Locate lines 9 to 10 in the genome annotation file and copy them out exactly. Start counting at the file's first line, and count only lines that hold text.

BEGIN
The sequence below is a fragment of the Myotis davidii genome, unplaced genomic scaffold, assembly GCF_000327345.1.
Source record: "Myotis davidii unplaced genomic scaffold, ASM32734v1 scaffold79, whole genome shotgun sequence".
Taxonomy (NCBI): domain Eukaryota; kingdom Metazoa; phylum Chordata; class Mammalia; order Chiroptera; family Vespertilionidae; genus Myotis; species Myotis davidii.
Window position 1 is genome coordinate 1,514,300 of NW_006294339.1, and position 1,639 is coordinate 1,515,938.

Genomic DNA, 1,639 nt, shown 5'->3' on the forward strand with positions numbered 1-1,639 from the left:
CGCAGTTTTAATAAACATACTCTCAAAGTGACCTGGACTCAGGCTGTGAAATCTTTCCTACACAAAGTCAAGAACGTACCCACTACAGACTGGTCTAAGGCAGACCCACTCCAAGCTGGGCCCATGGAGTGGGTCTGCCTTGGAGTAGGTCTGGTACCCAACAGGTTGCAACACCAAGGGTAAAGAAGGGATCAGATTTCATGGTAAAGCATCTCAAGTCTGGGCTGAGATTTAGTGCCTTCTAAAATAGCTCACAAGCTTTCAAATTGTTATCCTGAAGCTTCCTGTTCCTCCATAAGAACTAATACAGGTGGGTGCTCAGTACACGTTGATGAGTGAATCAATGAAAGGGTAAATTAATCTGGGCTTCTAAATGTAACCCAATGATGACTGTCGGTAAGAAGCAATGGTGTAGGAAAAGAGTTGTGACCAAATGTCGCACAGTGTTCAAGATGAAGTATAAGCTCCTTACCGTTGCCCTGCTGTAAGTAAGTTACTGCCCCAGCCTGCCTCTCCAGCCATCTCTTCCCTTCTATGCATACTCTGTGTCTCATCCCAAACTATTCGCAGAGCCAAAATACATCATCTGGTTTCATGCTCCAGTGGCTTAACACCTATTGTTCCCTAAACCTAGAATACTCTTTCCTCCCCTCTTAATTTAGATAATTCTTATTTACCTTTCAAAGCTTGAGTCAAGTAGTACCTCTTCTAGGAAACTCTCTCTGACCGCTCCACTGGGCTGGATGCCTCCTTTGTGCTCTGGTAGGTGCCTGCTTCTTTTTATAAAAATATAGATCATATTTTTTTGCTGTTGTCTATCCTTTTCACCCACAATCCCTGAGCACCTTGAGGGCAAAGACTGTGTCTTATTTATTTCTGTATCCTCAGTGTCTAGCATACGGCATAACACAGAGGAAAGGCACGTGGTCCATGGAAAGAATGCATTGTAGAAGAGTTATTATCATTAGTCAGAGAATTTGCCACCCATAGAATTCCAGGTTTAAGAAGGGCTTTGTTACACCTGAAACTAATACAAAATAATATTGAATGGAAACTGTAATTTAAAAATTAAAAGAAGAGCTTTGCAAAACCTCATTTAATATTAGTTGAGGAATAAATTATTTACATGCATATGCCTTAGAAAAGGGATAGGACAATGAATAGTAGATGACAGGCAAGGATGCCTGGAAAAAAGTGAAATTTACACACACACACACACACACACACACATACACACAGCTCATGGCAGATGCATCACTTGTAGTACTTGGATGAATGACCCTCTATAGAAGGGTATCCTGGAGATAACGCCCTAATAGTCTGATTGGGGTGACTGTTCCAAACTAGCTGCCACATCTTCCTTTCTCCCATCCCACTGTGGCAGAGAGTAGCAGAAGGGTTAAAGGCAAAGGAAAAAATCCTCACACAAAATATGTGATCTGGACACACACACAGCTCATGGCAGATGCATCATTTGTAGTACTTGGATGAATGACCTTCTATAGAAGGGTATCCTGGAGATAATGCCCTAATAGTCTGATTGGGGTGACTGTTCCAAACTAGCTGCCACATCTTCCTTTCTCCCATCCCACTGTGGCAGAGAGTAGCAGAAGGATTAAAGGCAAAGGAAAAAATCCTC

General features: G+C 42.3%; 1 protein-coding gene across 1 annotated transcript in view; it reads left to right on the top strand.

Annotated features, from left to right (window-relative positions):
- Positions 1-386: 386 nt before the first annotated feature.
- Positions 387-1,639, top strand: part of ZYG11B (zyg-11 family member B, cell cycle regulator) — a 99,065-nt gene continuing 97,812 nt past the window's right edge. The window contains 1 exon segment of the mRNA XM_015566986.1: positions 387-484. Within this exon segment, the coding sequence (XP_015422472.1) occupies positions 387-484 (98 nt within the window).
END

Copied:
- Positions 1-386: 386 nt before the first annotated feature.
- Positions 387-1,639, top strand: part of ZYG11B (zyg-11 family member B, cell cycle regulator) — a 99,065-nt gene continuing 97,812 nt past the window's right edge. The window contains 1 exon segment of the mRNA XM_015566986.1: positions 387-484. Within this exon segment, the coding sequence (XP_015422472.1) occupies positions 387-484 (98 nt within the window).